"That would be nice; anyway, they're sure not skinheads." Tomma re-armed himself. "So let's wait till the crows calm down; they're our watchdogs. Then one of us can stash the tools under a cedar and we'll hie us home to supper and see about getting word to Hall of this thing."
    Vernie gripped Tomma's shoulder. "Let's do that; I was ready for a short day and this is as good an excuse as any I've seen – in a long time."


Karen of Ridge hiked down the mountain's road in her cedar-bark rain cape. Not that it was raining at the moment, but it might at any time, and there was still a bit of winter's chill in the air. She felt her sword belt pulling around to the left as she walked, and adjusted it with her hand. The cape was twisting as well. This came, she knew, of having a lopsided body. Perhaps she should learn to walk without swinging her hand.
    As she came round one of the hairpin turns in the cart track, she met an ox team huffing up to Ridge. It was led by Yamaguchi, a particular friend. She stepped out of the way, and Guchi led the team past, then stopped the cart beside her.
     "Hey, you," he said. He patted one of the animals on the head, and sat down, leaning against the bole of a bent fir tree.
    "Hey, yourself. How many loads are left?" Karen flexed her knees, but didn't sit; she still felt awkward getting back up, and preferred keeping things simple.
    "It's going to be about six, maybe seven. Savage Mary had a lot of stuff down there."
    "So, we're almost done."
    "Yah-yah. Your family is all moved in now, by the way. The rest of this stuff will be from outbuildings."
    "So I heard."
    "They've kept you up here this whole time; what do you do all day?"
    "Well, a lot of it is reading and recitation; I'm studying chemistry and metallurgy."
    "Has Old Mary got special plans for you, then?"
    "Not this year; we have power for manufacturing, for the time being, so we're going to see if we can make some things we might need, 'down the road.'"
    "Uh-huh, I hear what you're not saying. Some of that is war stuff. Why do you all think that guy's coming back?"
    "Well, I'm the only one who saw him go. Except maybe Mr. Angle."
    "He didn't walk like a loser."
    "Woo, so, readiness regime."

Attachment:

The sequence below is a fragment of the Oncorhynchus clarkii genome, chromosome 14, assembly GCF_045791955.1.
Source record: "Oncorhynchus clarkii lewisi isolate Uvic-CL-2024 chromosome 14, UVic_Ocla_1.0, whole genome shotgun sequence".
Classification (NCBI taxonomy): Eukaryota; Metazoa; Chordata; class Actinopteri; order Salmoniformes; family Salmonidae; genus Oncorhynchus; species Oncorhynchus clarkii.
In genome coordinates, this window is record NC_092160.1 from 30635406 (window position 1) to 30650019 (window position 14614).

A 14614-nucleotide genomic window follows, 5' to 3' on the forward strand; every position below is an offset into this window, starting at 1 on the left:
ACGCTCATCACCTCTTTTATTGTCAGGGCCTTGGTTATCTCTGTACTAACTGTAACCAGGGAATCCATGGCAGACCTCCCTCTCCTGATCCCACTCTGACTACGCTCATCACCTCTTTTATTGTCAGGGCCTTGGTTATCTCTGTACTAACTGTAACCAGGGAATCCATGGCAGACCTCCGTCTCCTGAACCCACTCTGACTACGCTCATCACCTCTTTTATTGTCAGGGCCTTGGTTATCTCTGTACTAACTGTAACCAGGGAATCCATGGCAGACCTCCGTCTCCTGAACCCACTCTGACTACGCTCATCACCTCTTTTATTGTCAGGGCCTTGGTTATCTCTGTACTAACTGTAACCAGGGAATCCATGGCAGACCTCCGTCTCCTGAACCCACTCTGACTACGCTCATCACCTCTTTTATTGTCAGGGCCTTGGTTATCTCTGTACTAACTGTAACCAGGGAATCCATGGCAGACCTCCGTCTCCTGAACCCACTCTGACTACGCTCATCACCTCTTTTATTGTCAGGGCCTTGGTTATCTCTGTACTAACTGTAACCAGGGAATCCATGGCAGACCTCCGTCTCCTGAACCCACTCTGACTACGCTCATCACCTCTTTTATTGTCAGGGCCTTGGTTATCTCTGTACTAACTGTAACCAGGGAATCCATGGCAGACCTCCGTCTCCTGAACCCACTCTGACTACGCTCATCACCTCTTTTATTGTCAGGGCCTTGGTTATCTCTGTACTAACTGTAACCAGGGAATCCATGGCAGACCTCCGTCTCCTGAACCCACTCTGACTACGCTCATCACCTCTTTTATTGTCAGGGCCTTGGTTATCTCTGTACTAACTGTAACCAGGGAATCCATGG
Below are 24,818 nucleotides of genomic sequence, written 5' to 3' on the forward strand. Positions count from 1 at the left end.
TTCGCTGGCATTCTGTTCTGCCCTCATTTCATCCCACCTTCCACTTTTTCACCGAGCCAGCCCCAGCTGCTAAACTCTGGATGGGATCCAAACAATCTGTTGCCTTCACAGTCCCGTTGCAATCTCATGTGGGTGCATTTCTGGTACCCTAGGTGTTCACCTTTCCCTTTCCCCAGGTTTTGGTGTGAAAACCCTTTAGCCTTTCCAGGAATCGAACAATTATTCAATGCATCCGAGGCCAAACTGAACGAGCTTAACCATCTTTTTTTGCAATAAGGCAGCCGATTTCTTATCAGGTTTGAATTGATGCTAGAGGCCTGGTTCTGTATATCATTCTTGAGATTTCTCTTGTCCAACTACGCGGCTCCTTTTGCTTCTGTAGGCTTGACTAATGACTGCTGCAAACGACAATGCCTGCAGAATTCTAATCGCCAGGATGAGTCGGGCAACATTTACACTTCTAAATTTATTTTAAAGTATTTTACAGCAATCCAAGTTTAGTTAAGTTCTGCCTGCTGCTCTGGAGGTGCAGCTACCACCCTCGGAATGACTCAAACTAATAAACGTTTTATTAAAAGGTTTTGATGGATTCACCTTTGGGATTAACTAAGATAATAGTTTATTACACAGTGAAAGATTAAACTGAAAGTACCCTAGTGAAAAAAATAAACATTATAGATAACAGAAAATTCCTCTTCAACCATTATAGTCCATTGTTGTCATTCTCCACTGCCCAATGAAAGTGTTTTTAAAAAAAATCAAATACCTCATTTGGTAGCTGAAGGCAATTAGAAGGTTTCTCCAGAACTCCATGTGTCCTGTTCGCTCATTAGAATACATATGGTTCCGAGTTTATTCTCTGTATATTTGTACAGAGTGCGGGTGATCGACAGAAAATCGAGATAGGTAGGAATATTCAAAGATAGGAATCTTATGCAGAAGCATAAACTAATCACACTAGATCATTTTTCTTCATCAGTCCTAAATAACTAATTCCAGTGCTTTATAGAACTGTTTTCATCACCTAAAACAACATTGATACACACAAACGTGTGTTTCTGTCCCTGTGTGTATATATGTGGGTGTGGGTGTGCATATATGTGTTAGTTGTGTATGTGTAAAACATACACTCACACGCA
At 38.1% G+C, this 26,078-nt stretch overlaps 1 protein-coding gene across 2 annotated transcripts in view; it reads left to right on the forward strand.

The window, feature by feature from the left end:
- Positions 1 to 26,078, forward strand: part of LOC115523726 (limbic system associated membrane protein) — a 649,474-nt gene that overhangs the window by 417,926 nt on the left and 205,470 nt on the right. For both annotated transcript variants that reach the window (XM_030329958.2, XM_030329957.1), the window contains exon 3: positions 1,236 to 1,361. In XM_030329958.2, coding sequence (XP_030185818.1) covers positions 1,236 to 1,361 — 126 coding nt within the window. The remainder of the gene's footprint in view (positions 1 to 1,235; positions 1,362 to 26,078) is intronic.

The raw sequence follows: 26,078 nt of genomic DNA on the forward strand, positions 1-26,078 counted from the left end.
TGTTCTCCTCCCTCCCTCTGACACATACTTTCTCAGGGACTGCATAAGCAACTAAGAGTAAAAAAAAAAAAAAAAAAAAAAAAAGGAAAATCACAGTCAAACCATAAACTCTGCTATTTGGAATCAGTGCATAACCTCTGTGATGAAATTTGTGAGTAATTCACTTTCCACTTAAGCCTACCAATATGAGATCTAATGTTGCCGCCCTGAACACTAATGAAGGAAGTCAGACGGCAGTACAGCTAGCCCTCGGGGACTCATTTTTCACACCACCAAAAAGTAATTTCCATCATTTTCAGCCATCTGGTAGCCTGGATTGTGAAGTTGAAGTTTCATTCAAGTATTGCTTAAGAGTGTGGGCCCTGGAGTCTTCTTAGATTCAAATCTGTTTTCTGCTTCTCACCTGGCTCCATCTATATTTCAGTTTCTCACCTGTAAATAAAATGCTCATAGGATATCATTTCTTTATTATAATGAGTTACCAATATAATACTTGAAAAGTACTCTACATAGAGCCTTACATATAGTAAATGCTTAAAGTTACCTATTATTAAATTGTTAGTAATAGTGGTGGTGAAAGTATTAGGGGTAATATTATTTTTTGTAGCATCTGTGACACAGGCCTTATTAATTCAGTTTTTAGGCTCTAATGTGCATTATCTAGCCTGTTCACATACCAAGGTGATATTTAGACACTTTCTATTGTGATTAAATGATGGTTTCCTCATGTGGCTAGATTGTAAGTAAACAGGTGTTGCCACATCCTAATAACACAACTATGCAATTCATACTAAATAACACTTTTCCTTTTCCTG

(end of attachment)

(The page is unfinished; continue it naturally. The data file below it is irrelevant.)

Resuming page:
"'Everyone always prepares for the last war.' We're trying to learn new stuff and be ready for the next one."


It was almost dark when Karen reached New Ames. She'd seen the porch before, of course, several times, but she'd never gone up the walk. There was no railing for the wooden steps, so she took them mindfully, and let herself in by the whitewashed front door.
    "Home? Ho, ho house?"
    "Karen? That is really you?" She heard Juanita's voice from down the hall, kitchen-way. "Come straight back; I am up to here in flour."
    Karen hung up her wide-brimmed rain hat and pulled the thong of her cape. She slipped the buckle of her belt as well, and found a spare nail in the wall on which to hang her belongings. Walking down the dim hallway, she found an open door on the right, and looked in. Quick, small Juanita, as absorbed in kitchen things as ever, stood by a work counter with her hair in a bun and a large bowl in front of her, much as Karen imagined she would find her. The bowl was rotating as Juanita stirred.
    Karen stood beside her. "Hold that for you?"
    For a split second, Juanita seemed hesitant; their eyes met. Karen put into her own eyes an expression that said: I will not be treated as an invalid.
Juanita's eyes replied, no, indeed. "Please, yes. Around to the back. And as I stir with this hand, I tip in a bowlful of flour, so! And the dough is stiffening, so I put both hands to the soup spoon, so. And now it is like old times."
    They both laughed.
    "Yes, but Mr. Avery has sent down extra wheat this year, and so in spite of the troubles, we feed everyone easily. Now hand to me the big jar with the veg flakes, and we will put some in – "
    "Turnip greens and kale?"
    "Also beet greens, a little chard, dandelion, cabbage. To keep sickness from the door." Juanita twisted off the lid, poured a half cup of the dehydrated, crumbled foliage into her hand, dumped most of it in, and returned the rest to the jar.
    "So now, it is a little thicker, and the dough cleans the sides of the bowl, and we set aside the spoon. What do you do?"
    "I cover this bowl, and set it out back to stay cool overnight, so as not to rise too quickly, and bake tomorrow."
    "It is so! Our Karen forgets nothing. So do that, please, and come back and we will set table for – eight, I think; make that nine, as there is a guest – bowls! Spoons! Soup, and we can dip in it last week's bread. Yah?"
    Karen pulled the big bowl to her, covered it with its lid, gripped it against her ribs with her hand, and moved to the back door. For a moment she puzzled over the doorknob, then leaned the bowl against the door, turned and pulled the knob shuffling backwards, put her foot in the gap, returned her hand to the bowl, kicked the door open, and carried her burden to the cooling shelf in the back mudroom. Here was yet another puzzle, for the shelf was higher than the one at Ames, but she solved that by discovering a small stepladder .By ascending the ladder and crouching against the ceiling a bit, Karen was able to shove the bowl into place one-handed.
     Where there is a will was slow, it was more work, but all things would have to be done so.
    When she returned, she found dishes and utensils for nine on the counter, and Juanita by the pump, cleaning her arms and hands in a washbowl. Karen set the kitchen table, which was an old one with leafs at the ends, which she puzzled over for a moment, then pulled them out to make room for everyone.
    "See," said Juanita, "you are always at home everywhere! I am still not used to this place; I liked our old farm and kitchen the best, yah? Warm in winter and cool in summer."
    "Yes, the sunken kitchen was the best way. Perhaps we could take up this floor and rebuild more to our liking?"